Woolgrowers hold onto clip as trade eases

Woolgrowers hold onto clip as trade eases

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CONUNDRUM: Wool grower Jamie Baulch, Hillview, Cavendish, has decided to hold onto wool as the export market grinds to a halt.

CONUNDRUM: Wool grower Jamie Baulch, Hillview, Cavendish, has decided to hold onto wool as the export market grinds to a halt.

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Third-generation wool grower Jamie Baulch has stored his March wool.

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Western District woolgrower Jamie Baulch fears the vulnerability of some farming enterprises could force producers to cease operating post-coronavirus.

The Cavendish fine-wool producer runs a self-replacing Merino operation north of Hamilton and sells up to 180 bales to European and Chinese markets annually.

But as mills remain closed across the globe due to the pandemic, the third-generation farmer faces a conundrum many growers have contemplated recently; to sell or not to sell.

Related: Gippsland wool grower sells fibre despite turbulent times

In February, Mr Baulch sold 30 bales of wool clipped from his older ewes and a line of wethers at auction in Melbourne for about 1590 cents a kilogram greasy.

"Even at those rates we were still thinking it was low enough but now it's come back even further," he said.

Fast-forward four months to mid-May and 160 bales shorn from his main flock in March remain at the Lara wool stores yet to be sold.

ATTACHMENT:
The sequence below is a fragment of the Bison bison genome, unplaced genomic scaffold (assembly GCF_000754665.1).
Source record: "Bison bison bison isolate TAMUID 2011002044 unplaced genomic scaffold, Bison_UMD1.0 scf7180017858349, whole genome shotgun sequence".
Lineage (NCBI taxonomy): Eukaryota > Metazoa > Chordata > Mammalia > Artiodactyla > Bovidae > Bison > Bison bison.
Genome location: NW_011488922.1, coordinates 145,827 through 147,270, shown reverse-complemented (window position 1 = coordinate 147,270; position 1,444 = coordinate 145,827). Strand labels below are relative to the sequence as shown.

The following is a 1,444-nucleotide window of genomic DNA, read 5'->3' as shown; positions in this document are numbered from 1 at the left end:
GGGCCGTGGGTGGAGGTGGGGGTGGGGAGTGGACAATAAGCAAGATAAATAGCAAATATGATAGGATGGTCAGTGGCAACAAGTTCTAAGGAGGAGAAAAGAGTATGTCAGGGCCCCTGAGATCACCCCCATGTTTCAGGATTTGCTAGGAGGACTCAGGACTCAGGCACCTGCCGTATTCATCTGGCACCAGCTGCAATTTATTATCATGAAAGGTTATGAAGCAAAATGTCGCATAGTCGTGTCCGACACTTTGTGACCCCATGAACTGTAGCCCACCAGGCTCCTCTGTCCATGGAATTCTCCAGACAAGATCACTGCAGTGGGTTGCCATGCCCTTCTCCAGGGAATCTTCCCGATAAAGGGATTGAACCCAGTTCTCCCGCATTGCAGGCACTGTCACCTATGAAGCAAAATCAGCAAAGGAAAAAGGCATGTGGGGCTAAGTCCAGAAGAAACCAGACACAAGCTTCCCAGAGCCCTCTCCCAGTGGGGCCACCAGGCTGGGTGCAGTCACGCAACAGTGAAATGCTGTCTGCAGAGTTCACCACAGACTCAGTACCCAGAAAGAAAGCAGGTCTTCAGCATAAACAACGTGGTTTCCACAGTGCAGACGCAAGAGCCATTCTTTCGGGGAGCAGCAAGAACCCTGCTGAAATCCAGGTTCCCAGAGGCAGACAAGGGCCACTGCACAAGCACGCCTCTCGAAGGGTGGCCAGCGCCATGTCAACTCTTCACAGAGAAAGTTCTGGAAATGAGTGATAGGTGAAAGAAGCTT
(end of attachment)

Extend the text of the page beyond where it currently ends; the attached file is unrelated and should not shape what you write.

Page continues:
"Wool is a non-essential item in a sense and people need to have consumable dollars before they start spending money on it," Mr Baulch said.

"When people have altered their focus at a time like this during a pandemic, it's the last thing on their mind."

The Hillview self-replacing flock consists of 7500-8000 sheep and makes up 90 per cent of the operation, along with cropping which provides additional income.

Mr Baulch said he was unsure how long he would hold onto the wool, describing the experience as unsettling.

"At the moment we're okay financially but there will come a time where we will have debts to pay," he said.

"It also emphasises that an enterprise like ours which focuses mainly on one area to a degree is very vulnerable if that market does fall.

"When you have multiple enterprises you're able to spread your risks to a degree but we're fortunate the red meat market has been off the scales, which has helped out a hell of a lot."

Elders district wool manager Andrew Howells, Hamilton, said Western District producers had been blessed with a good autumn and strong meat prices.

He said a lot of cross-bred wool producers across the state had held onto their clip in recent weeks due to the drop in demand by overseas consumers.

Australia exports 98pc of greasy wool produced with 79pc bought by China.

"There's a big emphasis on high-yielding wool so anything 65 per cent and better is getting much more competition," he said.

The demand for high quality product is driven by a lot of low-yielding wool from drought-affected regions hitting the market.

"The main thing is to not offer too much wool ... because all wool is going into stock in some form whether it be in top, yarn, fabric or garments and that's because it's not being bought at the other end," Mr Howells said.

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